Engine Room

Is there anything in the world better to distract from the run up to Christmas than a scratch night?

No. There is not.

Engine Room at Omnibus Theatre showcases three pieces in development. It happens once a season and provides a platform for emerging work to develop and gain oh-so-valuable feedback. Just the dream really!

YesYesNoNo presented their work in progress [Insert Slogan Here]. Describing itself as a piece about capitalism and advertisement, it presented some of the most beautiful, lyrical text I have heard in a very long time. Descriptive prose to which you could close your eyes and be totally absorbed in it’s world is a quality which it must not lose as it adds visual art and music. This was effectively complemented by audience interactions. By asking for volunteers from the audience to engage with on-stage activities a sense of shared ownership was gained about the piece. As it happened, the volunteers who participated were very happy to speak candidly about their lives; their first day at high school, their first kiss – whilst building a car out of cardboard boxes. I wondered if every audience the piece receives will be so willing to share. I hope they are, because the structure and the nature of these parts was so important in shaping the narrative. It is a very brave thing to do to put so much of your show into the experience of the audience, although I think the show can credit itself for being so solid in structure and theme it can afford to indulge in the varying stories provided by volunteers. It plays with it’s theme; which was explained at the end. When this is threaded into the narrative it will most certainly chill the audience into understanding. Overall, I think it is a solid piece of work.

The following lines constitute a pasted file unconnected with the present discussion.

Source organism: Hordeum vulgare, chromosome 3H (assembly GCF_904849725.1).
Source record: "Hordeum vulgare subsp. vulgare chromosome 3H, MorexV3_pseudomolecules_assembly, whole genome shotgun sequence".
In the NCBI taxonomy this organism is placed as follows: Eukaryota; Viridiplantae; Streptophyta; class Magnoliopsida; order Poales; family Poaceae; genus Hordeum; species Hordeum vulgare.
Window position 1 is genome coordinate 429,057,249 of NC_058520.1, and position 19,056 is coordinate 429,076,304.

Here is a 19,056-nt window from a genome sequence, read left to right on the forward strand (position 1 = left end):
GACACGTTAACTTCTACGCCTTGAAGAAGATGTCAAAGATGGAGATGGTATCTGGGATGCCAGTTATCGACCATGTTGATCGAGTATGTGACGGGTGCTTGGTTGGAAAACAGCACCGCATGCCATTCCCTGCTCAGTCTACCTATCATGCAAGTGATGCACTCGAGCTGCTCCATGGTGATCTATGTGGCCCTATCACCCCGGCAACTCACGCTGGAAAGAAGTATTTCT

Next up came Audacity Theatre with their own story entitled Cauldrons of Chaos. Now this caught my attention instantly – a trombone and two northern accents and I was sold. The show was an honest, live verbatim-style account of the actors experiences of gambling addiction. There was an effective use of soundscapes, created live using a loop pedal (very jazzy) which helped to make the sensitive and serious topic of addiction into a performative event. The level of performativity within this show was varied, and perhaps its contrast is necessary to demonstrate the serious emotion associated with the subject matter. There is also a good deal of northern humour, which I would plead them to play with and emphasise. I feel like it would also work as a piece alongside other experiences of addiction – part of a festival of work perhaps. I very much enjoyed it though, next time it would be great to have the comedy shine more.

Now the last piece I will admit, I didn’t make it the whole way through. It was a one woman show about Alzheimers. What I did see was touching, realistic and raw, although it was enough for me.

As a whole it was an exciting and interesting evening. I could see so much potential for each of the shows and would love to see the next step of the process!IMG_7720

Photo Credit: Alyssa Chamberlain